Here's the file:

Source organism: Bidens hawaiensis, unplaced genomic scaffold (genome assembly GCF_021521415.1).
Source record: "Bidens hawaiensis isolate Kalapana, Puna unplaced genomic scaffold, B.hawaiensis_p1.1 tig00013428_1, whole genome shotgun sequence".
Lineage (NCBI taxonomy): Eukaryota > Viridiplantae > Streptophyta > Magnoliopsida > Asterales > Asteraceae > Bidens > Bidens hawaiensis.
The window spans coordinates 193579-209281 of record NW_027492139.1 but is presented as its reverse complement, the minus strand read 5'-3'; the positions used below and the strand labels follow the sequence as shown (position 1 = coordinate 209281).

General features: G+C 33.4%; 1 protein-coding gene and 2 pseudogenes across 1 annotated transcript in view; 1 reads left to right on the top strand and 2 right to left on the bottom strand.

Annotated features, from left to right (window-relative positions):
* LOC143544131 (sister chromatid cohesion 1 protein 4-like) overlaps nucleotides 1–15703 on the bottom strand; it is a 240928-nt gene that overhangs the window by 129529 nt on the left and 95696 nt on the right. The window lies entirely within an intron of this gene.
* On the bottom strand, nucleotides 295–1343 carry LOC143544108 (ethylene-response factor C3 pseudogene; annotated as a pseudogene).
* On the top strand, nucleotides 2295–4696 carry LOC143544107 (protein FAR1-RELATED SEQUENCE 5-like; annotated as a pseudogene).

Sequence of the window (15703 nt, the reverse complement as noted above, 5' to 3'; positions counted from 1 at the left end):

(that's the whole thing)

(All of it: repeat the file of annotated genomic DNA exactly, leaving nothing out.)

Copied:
Source organism: Bidens hawaiensis, unplaced genomic scaffold (genome assembly GCF_021521415.1).
Source record: "Bidens hawaiensis isolate Kalapana, Puna unplaced genomic scaffold, B.hawaiensis_p1.1 tig00013428_1, whole genome shotgun sequence".
Lineage (NCBI taxonomy): Eukaryota > Viridiplantae > Streptophyta > Magnoliopsida > Asterales > Asteraceae > Bidens > Bidens hawaiensis.
The window spans coordinates 193579-209281 of record NW_027492139.1 but is presented as its reverse complement, the minus strand read 5'-3'; the positions used below and the strand labels follow the sequence as shown (position 1 = coordinate 209281).

General features: G+C 33.4%; 1 protein-coding gene and 2 pseudogenes across 1 annotated transcript in view; 1 reads left to right on the top strand and 2 right to left on the bottom strand.

Annotated features, from left to right (window-relative positions):
* LOC143544131 (sister chromatid cohesion 1 protein 4-like) overlaps nucleotides 1–15703 on the bottom strand; it is a 240928-nt gene that overhangs the window by 129529 nt on the left and 95696 nt on the right. The window lies entirely within an intron of this gene.
* On the bottom strand, nucleotides 295–1343 carry LOC143544108 (ethylene-response factor C3 pseudogene; annotated as a pseudogene).
* On the top strand, nucleotides 2295–4696 carry LOC143544107 (protein FAR1-RELATED SEQUENCE 5-like; annotated as a pseudogene).

Sequence of the window (15703 nt, the reverse complement as noted above, 5' to 3'; positions counted from 1 at the left end):